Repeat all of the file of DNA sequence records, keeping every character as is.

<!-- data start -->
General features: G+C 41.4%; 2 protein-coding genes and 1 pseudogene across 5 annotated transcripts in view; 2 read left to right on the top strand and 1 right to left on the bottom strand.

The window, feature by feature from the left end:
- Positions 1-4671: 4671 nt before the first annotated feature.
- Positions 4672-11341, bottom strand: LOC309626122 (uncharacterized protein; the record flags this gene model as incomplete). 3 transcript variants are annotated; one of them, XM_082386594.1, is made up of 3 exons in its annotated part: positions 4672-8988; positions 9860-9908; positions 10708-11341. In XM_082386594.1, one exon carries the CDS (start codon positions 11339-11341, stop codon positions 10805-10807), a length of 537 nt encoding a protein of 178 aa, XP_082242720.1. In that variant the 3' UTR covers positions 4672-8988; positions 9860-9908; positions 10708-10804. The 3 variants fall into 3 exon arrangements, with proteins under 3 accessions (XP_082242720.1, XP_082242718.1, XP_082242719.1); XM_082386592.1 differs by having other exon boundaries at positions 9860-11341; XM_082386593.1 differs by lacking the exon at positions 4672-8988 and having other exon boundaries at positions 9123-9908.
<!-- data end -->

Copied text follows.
General features: G+C 41.4%; 2 protein-coding genes and 1 pseudogene across 5 annotated transcripts in view; 2 read left to right on the top strand and 1 right to left on the bottom strand.

The window, feature by feature from the left end:
- Positions 1-4671: 4671 nt before the first annotated feature.
- Positions 4672-11341, bottom strand: LOC309626122 (uncharacterized protein; the record flags this gene model as incomplete). 3 transcript variants are annotated; one of them, XM_082386594.1, is made up of 3 exons in its annotated part: positions 4672-8988; positions 9860-9908; positions 10708-11341. In XM_082386594.1, one exon carries the CDS (start codon positions 11339-11341, stop codon positions 10805-10807), a length of 537 nt encoding a protein of 178 aa, XP_082242720.1. In that variant the 3' UTR covers positions 4672-8988; positions 9860-9908; positions 10708-10804. The 3 variants fall into 3 exon arrangements, with proteins under 3 accessions (XP_082242720.1, XP_082242718.1, XP_082242719.1); XM_082386592.1 differs by having other exon boundaries at positions 9860-11341; XM_082386593.1 differs by lacking the exon at positions 4672-8988 and having other exon boundaries at positions 9123-9908.